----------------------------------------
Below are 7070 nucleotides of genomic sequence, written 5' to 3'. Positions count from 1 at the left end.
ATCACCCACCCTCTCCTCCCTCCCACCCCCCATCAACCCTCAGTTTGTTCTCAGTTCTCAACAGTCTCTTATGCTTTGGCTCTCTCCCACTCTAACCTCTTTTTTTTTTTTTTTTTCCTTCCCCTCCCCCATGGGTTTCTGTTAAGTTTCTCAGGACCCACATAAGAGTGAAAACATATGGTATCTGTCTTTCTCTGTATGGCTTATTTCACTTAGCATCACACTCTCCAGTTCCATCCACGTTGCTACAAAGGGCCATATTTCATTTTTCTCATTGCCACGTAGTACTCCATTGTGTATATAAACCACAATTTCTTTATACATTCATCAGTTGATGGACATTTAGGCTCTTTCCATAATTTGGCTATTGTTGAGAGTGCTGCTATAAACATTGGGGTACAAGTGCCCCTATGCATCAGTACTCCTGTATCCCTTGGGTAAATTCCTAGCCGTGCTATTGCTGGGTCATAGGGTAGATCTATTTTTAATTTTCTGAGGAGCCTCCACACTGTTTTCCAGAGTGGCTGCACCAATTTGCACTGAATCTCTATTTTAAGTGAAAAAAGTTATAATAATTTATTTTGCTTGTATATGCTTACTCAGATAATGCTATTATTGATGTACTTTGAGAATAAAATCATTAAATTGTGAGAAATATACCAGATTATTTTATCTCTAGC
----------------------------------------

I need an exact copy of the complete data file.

Below are 7070 nucleotides of genomic sequence, written 5' to 3'. Positions count from 1 at the left end.
ATCACCCACCCTCTCCTCCCTCCCACCCCCCATCAACCCTCAGTTTGTTCTCAGTTCTCAACAGTCTCTTATGCTTTGGCTCTCTCCCACTCTAACCTCTTTTTTTTTTTTTTTTTCCTTCCCCTCCCCCATGGGTTTCTGTTAAGTTTCTCAGGACCCACATAAGAGTGAAAACATATGGTATCTGTCTTTCTCTGTATGGCTTATTTCACTTAGCATCACACTCTCCAGTTCCATCCACGTTGCTACAAAGGGCCATATTTCATTTTTCTCATTGCCACGTAGTACTCCATTGTGTATATAAACCACAATTTCTTTATACATTCATCAGTTGATGGACATTTAGGCTCTTTCCATAATTTGGCTATTGTTGAGAGTGCTGCTATAAACATTGGGGTACAAGTGCCCCTATGCATCAGTACTCCTGTATCCCTTGGGTAAATTCCTAGCCGTGCTATTGCTGGGTCATAGGGTAGATCTATTTTTAATTTTCTGAGGAGCCTCCACACTGTTTTCCAGAGTGGCTGCACCAATTTGCACTGAATCTCTATTTTAAGTGAAAAAAGTTATAATAATTTATTTTGCTTGTATATGCTTACTCAGATAATGCTATTATTGATGTACTTTGAGAATAAAATCATTAAATTGTGAGAAATATACCAGATTATTTTATCTCTAGC